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The self employed are turning to one another for business and financial support, according to new analysis by the RSA think-tank. Commissioned by the Federation of Small Business (FSB) to examine how self-employed workers might manage the risks they face, the RSA report claims that growing numbers of workers are turning to collective sick-pay funds to manage ill health, cash pooling schemes to deal with late payments and micro-loan services to plug gaps in bank finance.  The RSA’s report, The Self Organising Self Employed concludes that, to date, both the state and the market have struggled to keep pace with the rising numbers of the self employed. Although successive governments have been vocal in their admiration of people who strike it out alone, holding up their attributes as ‘self-starters’ and ‘strivers’, this had led to a ‘non-interventionist, hands-off policy agenda, with the self employed broadly left to their own devices’.

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The impact of technology on corporate real estate: A Panglossian future?

The impact of technology on corporate real estate: A Panglossian future? 0

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arton233Amos Tversky and Daniel Kahneman introduced the concept of Loss Aversion in 1984, highlighting people’s tendency to strongly prefer avoiding losses to acquiring gains. Most studies suggest that losses are twice as powerful, psychologically, as gains. Lose £100 and we will feel a remorse that easily outweighs winning £100. In a similar fashion we find it very hard to see future positives when confronted with short term loses. We understand easily what we have lost but cannot imagine what there is to be gained. Furthermore, as Frederic Bastiat wrote in an 1850 paper, “That Which is Seen, and That Which is Not Seen”, man has a tendency to “pursue a small present good, which will be followed by a great evil to come, rather than a great good to come, at the risk of a small present evil”. Put these together and it is no wonder that, by and large, the future of work, corporate real estate and the workplace is so widely misunderstood.

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Autumn Statement could undermine the growth of London’s tech firms 0

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london-tech-firmsChanges in business rates announced in yesterday’s Autumn Statement are likely to hit hardest the areas in the Capital such as Shoreditch and Fitzrovia where innovative tech companies are located, commented Jon Neale, head of UK Research, JLL. “The impact will no doubt undermine government plans to boost tech investment under its ‘Industrial Strategy’ announced earlier this week,” he said. “Meanwhile, office costs are high in London and post Brexit we need to minimise the risk that companies, will see cheaper continental cities such as Berlin as better bet place to set up shop.” He did add however that the promised “£1.3bn to improve roads and ease congestion is welcome and is likely to unlock development sites and promote economic development in many parts of the country. If the UK is to really address the challenges and opportunities of Brexit, investment in infrastructure needs to be more ambitious as well as more focused on an increasingly digital, hi-tech future. Green and smart city technology, new tram and underground networks and truly high-speed broadband would help provide precisely the platform UK business needs.”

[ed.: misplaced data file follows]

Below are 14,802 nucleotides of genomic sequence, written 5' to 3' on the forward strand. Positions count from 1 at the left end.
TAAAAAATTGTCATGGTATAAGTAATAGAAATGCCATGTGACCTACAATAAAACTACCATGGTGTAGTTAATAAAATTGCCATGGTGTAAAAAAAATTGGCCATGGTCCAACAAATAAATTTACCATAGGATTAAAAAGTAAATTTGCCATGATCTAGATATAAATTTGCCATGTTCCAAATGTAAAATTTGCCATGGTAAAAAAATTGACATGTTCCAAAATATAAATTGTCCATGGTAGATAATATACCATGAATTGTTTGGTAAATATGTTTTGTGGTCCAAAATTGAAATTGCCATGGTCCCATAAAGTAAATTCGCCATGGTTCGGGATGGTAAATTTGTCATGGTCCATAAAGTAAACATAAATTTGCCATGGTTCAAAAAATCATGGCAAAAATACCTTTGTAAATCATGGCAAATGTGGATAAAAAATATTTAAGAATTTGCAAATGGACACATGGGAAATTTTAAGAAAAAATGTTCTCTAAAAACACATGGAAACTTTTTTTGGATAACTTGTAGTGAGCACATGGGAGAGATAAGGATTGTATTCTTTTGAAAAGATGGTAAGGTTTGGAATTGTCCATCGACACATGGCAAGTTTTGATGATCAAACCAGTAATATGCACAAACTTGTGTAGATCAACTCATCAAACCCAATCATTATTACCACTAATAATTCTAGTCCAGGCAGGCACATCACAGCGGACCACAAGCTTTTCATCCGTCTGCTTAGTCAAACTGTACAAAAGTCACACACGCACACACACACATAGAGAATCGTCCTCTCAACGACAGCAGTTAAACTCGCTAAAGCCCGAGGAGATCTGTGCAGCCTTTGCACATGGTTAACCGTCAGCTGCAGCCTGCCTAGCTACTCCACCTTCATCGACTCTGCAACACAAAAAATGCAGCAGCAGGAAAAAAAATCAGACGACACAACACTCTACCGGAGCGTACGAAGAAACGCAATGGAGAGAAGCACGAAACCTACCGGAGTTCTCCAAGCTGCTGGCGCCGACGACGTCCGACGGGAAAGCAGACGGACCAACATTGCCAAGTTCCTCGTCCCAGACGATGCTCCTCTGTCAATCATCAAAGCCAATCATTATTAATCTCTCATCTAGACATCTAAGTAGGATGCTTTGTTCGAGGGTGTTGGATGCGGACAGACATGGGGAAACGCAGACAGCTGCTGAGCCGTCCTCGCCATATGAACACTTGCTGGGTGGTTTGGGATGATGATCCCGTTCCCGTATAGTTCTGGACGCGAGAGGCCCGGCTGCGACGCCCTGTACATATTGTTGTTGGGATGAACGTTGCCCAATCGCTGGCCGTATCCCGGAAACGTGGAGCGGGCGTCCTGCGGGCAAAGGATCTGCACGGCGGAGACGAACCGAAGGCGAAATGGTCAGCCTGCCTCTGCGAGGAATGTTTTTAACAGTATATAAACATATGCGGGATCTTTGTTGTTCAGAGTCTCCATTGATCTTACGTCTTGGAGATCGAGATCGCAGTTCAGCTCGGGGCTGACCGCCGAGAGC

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UK government announces plans to invest in next generation technology

UK government announces plans to invest in next generation technology 0

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PrintThe UK Government is at last to invest properly in the next generation of technological infrastructure to ensure the company keeps pace with developments in broadband, the Internet of Things and 5G. It is to invite the country’s major cities to bid for a chance to pilot 5G from next year. The technology is a key enabler of the Internet of Things (IoT) because it is up to a hundred times faster and more reliable than existing 4G connections. In turn, the IoT will boost the application of game changing technology such as driverless cars and smart building systems. Although the Government has recently focussed on headline physical projects such as HS2, it has come under sustained criticism for the country’s often creaking technological infrastructure.

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Round up: seven things you should read this week

Round up: seven things you should read this week 0

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workplaceMarina Gorbis on our obsession with the non-existent skills gap

Flip Chart Rick on low pay for freelancers and why it matters to everybody

Martin Ford on the risks faced by people who sit in front of a computer – and they’re not physical

McKinsey’s extensive report on the gig economy

Janine Dixon on the disconnect between economic success and wage growth

Huw Price on preparing for the era of machines

Scott Wyatt on how science is transforming cities

London needs to adapt to the changing world of work, claims think tank

London needs to adapt to the changing world of work, claims think tank 0

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changing-world-of-workThink Tank New London Architecture (NLA) which creates a forum for debate on the built environment, has launched its findings and recommendations from its landmark WRK / LDN Insight study on work and workplaces in London. NLA calls on central government, the Mayor of London and other stakeholders in the capital to act to maintain the capital’s position as a preeminent commercial centre. The report claims that, as the digital economy continues to expand, new suppliers of workspace are rapidly emerging – from co-working providers to ‘fab labs’, makerspaces, incubators and innovation centres. The insight study concludes that the affordable business space that currently supports these industries is at risk. London needs new innovative mixed-use models of city planning to support these changes and adapt to the changing world of work.